Stockholm (NordSIP) – According to a new report from the Centre for Climate Change Communication, the fossil fuel industry has known about the dangers of man-made climate change since the 1950s.
The report was authored by John Cook from George Mason University, Geoffrey Supran from Harvard University, Stephan Lewandowsky from the University of Bristol, Naomi Oreskes from Harvard University and Ed Maibach from George Mason University.
The Centre for Climate Change Communication develops and applies social science insights to help society make informed decisions about climate change. It engages in three types of activities, including research, communication consulting, and training about climate change.
Selectively Obfuscating Climate Change Evidence
The report surveys 35 different sources, including peer-reviewed articles and industry documents describing how the giants of the energy industry have spent the last 50 years devising strategies to obfuscate the evidence of man-made climate change.
“Disinformation about climate change has a straightforward purpose—to block action on climate change,” the report explains. “In America, it has largely succeeded, with policies to mitigate climate change stymied or delayed for decades.”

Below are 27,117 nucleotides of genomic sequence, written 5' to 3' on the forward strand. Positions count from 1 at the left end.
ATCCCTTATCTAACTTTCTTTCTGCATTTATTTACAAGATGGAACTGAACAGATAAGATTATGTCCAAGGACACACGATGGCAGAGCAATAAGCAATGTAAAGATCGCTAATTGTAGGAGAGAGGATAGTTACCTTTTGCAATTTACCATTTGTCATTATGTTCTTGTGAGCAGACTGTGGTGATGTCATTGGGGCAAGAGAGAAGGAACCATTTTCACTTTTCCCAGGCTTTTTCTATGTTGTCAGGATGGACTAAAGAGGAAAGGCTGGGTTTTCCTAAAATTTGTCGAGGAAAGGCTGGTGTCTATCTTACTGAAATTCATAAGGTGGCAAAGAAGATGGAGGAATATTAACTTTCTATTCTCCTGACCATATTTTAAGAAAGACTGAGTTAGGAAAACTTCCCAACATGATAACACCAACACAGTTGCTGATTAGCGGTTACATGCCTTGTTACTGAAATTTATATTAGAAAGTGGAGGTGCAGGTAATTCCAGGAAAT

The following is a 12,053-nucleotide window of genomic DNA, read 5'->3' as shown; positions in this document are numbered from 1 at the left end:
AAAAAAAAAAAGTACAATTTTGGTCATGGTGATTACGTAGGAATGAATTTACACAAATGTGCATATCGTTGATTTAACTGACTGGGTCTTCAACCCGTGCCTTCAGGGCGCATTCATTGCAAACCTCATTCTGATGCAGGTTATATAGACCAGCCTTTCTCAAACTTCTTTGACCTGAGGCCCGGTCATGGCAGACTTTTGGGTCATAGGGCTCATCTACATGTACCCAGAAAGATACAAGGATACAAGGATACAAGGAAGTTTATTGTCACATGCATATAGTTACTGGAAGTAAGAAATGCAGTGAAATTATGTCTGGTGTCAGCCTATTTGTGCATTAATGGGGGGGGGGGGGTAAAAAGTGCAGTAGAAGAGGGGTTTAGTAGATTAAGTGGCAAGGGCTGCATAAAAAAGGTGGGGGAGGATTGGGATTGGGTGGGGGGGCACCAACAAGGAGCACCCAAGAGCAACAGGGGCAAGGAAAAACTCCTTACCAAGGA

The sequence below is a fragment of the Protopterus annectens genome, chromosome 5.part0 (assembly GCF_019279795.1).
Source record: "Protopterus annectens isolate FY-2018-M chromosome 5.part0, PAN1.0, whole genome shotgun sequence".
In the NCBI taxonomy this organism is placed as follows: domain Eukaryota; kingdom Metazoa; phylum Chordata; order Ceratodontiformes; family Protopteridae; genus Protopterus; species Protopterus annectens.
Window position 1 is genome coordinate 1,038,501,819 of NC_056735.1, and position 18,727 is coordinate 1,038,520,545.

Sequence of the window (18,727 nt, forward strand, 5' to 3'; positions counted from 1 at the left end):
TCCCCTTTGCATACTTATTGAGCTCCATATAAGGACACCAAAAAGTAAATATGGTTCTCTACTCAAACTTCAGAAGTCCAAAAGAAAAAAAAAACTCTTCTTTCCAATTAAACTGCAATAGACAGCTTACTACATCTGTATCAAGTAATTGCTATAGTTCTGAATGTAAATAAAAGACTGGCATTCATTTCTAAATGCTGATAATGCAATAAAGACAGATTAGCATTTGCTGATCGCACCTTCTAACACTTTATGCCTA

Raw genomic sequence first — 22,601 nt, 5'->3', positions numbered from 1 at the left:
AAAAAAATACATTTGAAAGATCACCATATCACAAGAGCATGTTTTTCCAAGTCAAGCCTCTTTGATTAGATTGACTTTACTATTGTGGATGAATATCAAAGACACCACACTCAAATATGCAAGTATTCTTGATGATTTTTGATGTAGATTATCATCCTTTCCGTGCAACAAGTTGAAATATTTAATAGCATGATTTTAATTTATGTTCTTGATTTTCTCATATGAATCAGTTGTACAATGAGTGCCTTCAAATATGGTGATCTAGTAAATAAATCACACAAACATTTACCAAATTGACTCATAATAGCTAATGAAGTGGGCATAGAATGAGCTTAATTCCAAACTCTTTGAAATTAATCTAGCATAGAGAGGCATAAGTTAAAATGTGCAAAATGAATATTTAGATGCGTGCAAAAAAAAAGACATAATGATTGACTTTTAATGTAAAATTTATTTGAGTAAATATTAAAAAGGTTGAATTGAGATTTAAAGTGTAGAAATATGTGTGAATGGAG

One of the studies cited by the authors uses advanced analytical methods to review the arguments and patterns of communication used in 187 climate change documents from ExxonMobil. What emerges would be schizophrenic if it wasn’t deceitful.
The study finds a stark contrast between peer-reviewed articles – which are broadly in line with the rest of the scientific consensus on global warming – and the rest of its publications. Paid-for editorial adverts, known as advertorials, are particularly controversial. According to this study, “accounting for expressions of reasonable doubt, 83% of peer-reviewed papers and 80% of internal documents acknowledge that climate change is real and human-caused, yet only 12% of advertorials do so, with 81% instead expressing doubt.”
Learning from Big Tobacco
Asides from presenting fascinating examples of Exxon’s climate change denial dating as far back as the 1950s, perhaps the most interesting contribution of the study is its ability to synthesise the strategies that the industry has pursued to undermine the evidence. The report describes how the industry supports the use of fallacies, “both sides” approach, undermine the authority of actual experts, pseudo-experts, data cherry-picking and conspiracy theories to undermine reforms. These antics are reminiscent of those used by big tobacco decades ago.
“This is not the first time that corporations prioritising profits over people have caused great harm,” the report reminds us. “The tobacco industry spent hundreds of millions of dollars, disinforming the public about the health impacts of smoking in order to undermine tobacco control.”
“Drawing on the tobacco industry’s playbook, fossil fuel companies have done the same on climate change, spending hundreds of millions of dollars confusing the public and delaying life-saving action,” the report concludes. “Their legacy is the death, destruction, and injustices of irreversible global warming. Big Oil is the new Big Tobacco,” the report concludes.”